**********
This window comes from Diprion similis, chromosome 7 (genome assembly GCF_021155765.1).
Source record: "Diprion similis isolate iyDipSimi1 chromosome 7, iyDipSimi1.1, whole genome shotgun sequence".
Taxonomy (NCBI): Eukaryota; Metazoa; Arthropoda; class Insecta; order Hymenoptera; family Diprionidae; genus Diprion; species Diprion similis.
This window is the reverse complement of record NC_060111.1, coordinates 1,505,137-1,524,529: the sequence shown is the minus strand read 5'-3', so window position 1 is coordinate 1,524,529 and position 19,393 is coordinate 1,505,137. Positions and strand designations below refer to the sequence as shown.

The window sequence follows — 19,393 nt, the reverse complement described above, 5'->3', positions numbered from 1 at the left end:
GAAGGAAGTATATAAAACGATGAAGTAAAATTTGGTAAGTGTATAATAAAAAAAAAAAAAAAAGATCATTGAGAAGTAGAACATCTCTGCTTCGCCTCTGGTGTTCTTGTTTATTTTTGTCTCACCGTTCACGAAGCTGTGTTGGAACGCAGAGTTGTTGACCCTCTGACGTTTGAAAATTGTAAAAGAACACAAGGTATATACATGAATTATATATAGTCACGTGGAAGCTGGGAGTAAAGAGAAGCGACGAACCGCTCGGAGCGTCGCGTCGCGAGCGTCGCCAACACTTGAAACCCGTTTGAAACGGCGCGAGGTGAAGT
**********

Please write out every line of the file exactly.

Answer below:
This window comes from Diprion similis, chromosome 7 (genome assembly GCF_021155765.1).
Source record: "Diprion similis isolate iyDipSimi1 chromosome 7, iyDipSimi1.1, whole genome shotgun sequence".
Taxonomy (NCBI): Eukaryota; Metazoa; Arthropoda; class Insecta; order Hymenoptera; family Diprionidae; genus Diprion; species Diprion similis.
This window is the reverse complement of record NC_060111.1, coordinates 1,505,137-1,524,529: the sequence shown is the minus strand read 5'-3', so window position 1 is coordinate 1,524,529 and position 19,393 is coordinate 1,505,137. Positions and strand designations below refer to the sequence as shown.

The window sequence follows — 19,393 nt, the reverse complement described above, 5'->3', positions numbered from 1 at the left end:
GAAGGAAGTATATAAAACGATGAAGTAAAATTTGGTAAGTGTATAATAAAAAAAAAAAAAAAAGATCATTGAGAAGTAGAACATCTCTGCTTCGCCTCTGGTGTTCTTGTTTATTTTTGTCTCACCGTTCACGAAGCTGTGTTGGAACGCAGAGTTGTTGACCCTCTGACGTTTGAAAATTGTAAAAGAACACAAGGTATATACATGAATTATATATAGTCACGTGGAAGCTGGGAGTAAAGAGAAGCGACGAACCGCTCGGAGCGTCGCGTCGCGAGCGTCGCCAACACTTGAAACCCGTTTGAAACGGCGCGAGGTGAAGT